As Japan's birthrate declines, parents seem to be increasingly concerned about their children's education, and this has led to a rise in the total amount spent on educational expenses, per child. A multitude of education-related businesses are competing for that cash flow, by appealing vigorously to parents. Under these conditions, not only is it important to develop high-quality instructional materials which will increase the child's interest and satisfaction; it also is vital to provide services for the parents, offering information and consultation that can generate confidence and establish a foundation of trust. It is therefore very important for an education business to decide how best to offer support to parents.
*Figures indicate the sum of respondents who said that the statement is "very applicable" to them, and respondents who said it was "somewhat applicable."Figure 2: Attitudes Towards Education
Source: "3rd Research Report on Child-Rearing and Lifestyle," BERD (2007);
Survey target: Parents with elementary or junior high school children in the greater Tokyo area
(4) The future of education services
As we have noted, above, changes in the national curriculum guidelines are likely to have a major transformational impact on education in Japan. Measures to improve the scholastic performance of Japanese children are likely to be adopted. Even if children study more diligently than they have in the past, due to a steady diversification of learning needs, it is essential that services be designed to address the needs of each child. Furthermore, as parents become increasingly concerned about their child's education, their demands, in terms of the level of service provided, will also become more exacting.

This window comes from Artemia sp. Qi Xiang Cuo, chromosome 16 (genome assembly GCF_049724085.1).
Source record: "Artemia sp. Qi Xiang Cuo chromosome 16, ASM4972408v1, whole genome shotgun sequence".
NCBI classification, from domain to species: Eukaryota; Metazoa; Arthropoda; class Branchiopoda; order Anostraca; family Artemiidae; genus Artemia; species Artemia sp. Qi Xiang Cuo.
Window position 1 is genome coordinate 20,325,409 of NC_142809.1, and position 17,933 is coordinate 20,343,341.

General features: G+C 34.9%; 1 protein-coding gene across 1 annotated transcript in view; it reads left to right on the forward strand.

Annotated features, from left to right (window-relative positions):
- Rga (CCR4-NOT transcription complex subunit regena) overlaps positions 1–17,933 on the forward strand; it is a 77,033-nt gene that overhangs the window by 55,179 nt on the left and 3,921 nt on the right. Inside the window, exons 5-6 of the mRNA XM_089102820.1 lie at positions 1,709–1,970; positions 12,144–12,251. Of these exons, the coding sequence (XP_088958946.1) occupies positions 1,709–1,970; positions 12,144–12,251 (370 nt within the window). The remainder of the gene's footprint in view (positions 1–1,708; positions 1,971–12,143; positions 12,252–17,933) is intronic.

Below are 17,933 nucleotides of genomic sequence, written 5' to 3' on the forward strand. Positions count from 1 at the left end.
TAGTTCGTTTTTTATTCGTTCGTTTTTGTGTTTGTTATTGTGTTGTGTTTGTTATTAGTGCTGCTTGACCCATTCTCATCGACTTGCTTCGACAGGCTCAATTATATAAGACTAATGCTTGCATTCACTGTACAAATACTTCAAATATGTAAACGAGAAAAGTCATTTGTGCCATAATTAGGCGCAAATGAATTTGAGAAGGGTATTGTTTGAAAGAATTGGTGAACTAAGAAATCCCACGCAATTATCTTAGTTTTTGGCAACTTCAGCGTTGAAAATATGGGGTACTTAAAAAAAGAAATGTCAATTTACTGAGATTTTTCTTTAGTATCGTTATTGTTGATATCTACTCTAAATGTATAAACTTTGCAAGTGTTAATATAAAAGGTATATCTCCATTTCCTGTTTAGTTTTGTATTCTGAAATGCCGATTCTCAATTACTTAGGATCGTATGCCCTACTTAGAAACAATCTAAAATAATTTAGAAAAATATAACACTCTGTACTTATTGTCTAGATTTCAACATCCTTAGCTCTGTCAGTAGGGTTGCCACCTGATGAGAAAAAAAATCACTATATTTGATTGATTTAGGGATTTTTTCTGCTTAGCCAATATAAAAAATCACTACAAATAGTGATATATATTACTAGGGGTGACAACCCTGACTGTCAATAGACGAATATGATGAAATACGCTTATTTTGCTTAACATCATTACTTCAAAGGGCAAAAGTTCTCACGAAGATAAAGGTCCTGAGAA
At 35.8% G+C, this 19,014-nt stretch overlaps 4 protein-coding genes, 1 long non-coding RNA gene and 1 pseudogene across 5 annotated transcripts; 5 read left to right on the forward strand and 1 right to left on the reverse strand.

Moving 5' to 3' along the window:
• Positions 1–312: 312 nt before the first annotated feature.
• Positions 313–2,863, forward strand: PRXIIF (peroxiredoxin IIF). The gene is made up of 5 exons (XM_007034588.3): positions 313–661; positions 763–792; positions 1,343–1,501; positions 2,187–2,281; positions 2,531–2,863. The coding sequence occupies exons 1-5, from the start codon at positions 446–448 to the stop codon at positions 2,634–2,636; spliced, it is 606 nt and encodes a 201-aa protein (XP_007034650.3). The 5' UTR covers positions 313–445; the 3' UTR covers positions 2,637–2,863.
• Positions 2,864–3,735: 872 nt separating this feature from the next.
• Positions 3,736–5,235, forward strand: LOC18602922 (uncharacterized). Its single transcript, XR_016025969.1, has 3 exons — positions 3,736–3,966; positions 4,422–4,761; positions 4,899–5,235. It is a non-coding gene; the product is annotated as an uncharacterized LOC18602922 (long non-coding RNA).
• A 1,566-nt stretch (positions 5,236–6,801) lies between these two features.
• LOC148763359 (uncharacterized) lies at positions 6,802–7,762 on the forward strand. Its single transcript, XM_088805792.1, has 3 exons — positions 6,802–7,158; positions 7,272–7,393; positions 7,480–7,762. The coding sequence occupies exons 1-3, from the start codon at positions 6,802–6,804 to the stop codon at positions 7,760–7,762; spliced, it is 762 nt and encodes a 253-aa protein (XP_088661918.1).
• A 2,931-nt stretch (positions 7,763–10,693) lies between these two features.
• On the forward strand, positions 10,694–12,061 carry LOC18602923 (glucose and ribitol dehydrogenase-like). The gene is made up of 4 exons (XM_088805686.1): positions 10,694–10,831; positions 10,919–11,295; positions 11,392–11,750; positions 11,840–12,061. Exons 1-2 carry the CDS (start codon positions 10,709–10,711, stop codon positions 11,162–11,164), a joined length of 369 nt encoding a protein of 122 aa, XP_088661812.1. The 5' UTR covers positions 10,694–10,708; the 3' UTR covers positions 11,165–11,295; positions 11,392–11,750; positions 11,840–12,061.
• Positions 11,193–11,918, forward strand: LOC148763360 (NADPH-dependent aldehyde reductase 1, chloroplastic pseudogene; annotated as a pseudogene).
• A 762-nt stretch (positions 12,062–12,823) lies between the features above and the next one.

At Benesse, we are trying to remain abreast of all the changes taking place in the educational environment, and to respond to the many issues parents and children may face, providing services that generate high levels of satisfaction. To this end, we are developing instructional materials adapted to children with varying aptitudes, and materials which help teach children a multitude of different skills. In addition to paper-based learning materials, we have also developed unique new methods of learning, such as educational services that children can access via a computer and educational software for portable video game machines. We are also taking steps to diversify operations and expand the range of education services we offer, to include prep schools and English schools as well as our traditional correspondence courses. In this way, we aim to provide materials and learning methods that suit every individual child's educational needs.
In addition, Benesse is increasing its support for in-school education. In 2007, the company was selected by MEXT to help implement a portion of the nationwide achievement test (by delivering, collecting and marking the tests for elementary school students). We are also increasing the range of services that we offer to schools and local boards of education, by providing learning materials and assessments. This represents an opportunity for the company to expand its operations, both relating to in-school learning and home learning activities. Benesse is actively developing and expanding the range of services that we offer to support learning in both places.
This article was reprinted from Annual Report 2008, Benesse Corporation.